When Nokia completes the sale of its telephone business to Microsoft, a transfer of its substantial patent portfolio will be conspicuously absent from the deal. Microsoft got licenses to those patents but won’t buy the patents themselves. That situation immediately led to speculation that Nokia was interested in doing standalone patent-licensing when it would be mostly immune to counterattack.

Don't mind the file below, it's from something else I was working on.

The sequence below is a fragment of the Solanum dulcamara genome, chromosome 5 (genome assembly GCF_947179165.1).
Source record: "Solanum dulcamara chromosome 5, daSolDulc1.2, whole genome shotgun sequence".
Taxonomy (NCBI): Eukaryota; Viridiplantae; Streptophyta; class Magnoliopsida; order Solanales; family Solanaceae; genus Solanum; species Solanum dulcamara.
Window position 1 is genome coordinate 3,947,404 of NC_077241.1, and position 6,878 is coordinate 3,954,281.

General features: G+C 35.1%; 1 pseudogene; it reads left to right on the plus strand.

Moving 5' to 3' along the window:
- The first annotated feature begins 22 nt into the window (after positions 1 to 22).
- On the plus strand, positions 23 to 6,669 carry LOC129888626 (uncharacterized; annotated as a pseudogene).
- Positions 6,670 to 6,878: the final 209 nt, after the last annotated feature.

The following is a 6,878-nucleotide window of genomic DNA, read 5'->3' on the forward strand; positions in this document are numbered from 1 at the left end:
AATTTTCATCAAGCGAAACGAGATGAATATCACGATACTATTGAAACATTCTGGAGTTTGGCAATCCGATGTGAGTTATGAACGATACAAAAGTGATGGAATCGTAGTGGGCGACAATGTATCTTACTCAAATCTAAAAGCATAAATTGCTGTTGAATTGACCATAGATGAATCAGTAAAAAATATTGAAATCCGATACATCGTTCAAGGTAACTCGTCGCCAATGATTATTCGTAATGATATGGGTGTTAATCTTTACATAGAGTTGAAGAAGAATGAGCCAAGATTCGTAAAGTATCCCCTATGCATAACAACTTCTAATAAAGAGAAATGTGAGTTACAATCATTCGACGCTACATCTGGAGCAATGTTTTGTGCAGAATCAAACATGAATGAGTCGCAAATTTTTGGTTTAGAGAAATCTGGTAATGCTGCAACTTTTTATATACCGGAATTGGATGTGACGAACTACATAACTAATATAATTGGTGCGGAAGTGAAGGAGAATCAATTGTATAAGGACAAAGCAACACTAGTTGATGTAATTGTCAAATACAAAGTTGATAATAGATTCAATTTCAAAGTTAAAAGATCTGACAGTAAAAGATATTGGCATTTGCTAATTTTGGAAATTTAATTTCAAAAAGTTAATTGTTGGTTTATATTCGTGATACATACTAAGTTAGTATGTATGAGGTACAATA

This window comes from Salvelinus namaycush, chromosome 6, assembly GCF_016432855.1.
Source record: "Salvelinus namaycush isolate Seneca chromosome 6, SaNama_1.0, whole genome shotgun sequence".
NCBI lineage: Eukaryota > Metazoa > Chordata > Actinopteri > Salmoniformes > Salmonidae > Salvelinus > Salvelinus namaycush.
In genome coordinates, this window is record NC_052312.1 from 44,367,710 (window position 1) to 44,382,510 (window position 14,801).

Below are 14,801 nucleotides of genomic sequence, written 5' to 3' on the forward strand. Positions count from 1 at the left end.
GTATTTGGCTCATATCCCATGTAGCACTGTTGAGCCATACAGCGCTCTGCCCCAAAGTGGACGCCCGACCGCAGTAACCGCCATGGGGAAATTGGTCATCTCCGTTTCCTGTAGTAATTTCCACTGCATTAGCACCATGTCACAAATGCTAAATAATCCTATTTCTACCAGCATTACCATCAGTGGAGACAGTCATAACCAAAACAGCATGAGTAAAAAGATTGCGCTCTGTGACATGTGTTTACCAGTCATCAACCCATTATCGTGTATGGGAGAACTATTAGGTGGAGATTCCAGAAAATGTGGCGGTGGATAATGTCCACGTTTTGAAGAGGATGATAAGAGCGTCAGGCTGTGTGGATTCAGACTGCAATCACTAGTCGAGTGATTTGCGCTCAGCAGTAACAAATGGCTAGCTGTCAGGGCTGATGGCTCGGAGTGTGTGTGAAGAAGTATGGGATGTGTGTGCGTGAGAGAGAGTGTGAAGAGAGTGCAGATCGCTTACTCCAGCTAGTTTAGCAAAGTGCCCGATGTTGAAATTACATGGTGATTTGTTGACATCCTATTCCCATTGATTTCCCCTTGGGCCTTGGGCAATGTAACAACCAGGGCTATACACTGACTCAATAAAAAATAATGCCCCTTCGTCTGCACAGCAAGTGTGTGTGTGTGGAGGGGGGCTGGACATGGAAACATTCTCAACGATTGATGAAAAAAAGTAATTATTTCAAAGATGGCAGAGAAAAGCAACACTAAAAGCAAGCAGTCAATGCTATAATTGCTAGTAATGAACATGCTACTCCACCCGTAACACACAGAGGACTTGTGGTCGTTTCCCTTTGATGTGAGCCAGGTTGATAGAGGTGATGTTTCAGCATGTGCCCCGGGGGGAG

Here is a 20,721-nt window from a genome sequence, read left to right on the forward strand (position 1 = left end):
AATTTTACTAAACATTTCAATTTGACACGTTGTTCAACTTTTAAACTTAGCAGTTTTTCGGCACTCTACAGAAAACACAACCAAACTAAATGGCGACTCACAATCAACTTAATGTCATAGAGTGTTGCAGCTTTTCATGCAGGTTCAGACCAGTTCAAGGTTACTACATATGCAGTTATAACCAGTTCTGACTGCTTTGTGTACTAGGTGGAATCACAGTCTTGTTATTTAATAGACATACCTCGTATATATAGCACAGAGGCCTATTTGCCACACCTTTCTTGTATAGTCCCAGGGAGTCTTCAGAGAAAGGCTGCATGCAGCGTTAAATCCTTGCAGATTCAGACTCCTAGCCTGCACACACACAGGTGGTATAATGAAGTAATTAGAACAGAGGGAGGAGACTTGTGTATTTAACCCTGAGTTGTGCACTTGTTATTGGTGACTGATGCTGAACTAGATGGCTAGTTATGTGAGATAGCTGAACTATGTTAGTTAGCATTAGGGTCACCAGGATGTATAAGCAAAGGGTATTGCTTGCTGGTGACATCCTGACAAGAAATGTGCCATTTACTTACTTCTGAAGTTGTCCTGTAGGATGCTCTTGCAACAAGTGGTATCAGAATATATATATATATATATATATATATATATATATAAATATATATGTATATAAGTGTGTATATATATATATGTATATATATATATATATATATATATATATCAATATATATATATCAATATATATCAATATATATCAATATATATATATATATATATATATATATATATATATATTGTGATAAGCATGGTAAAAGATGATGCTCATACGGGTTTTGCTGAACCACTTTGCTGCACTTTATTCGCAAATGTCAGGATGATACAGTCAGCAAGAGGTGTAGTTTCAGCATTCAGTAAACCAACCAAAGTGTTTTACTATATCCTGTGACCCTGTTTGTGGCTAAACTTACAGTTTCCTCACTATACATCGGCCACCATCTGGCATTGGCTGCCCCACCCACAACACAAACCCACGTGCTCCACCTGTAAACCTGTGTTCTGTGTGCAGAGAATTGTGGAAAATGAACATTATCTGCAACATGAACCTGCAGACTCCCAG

As Nokia’s management must surely have been aware, creating businesses that do nothing but license patents has become controversial. Whatever Nokia does, it isn’t just going to become the chatter of the Internet—in Europe, antitrust regulators are watching as well. EU antitrust chief Joaquin Almunia said in a speech on Monday that Nokia had better think twice before trying to “extract higher returns” from its patents, according to an AP report. “In other words…behave like a patent troll, or to use a more polite phrase, a patent assertion entity.”     

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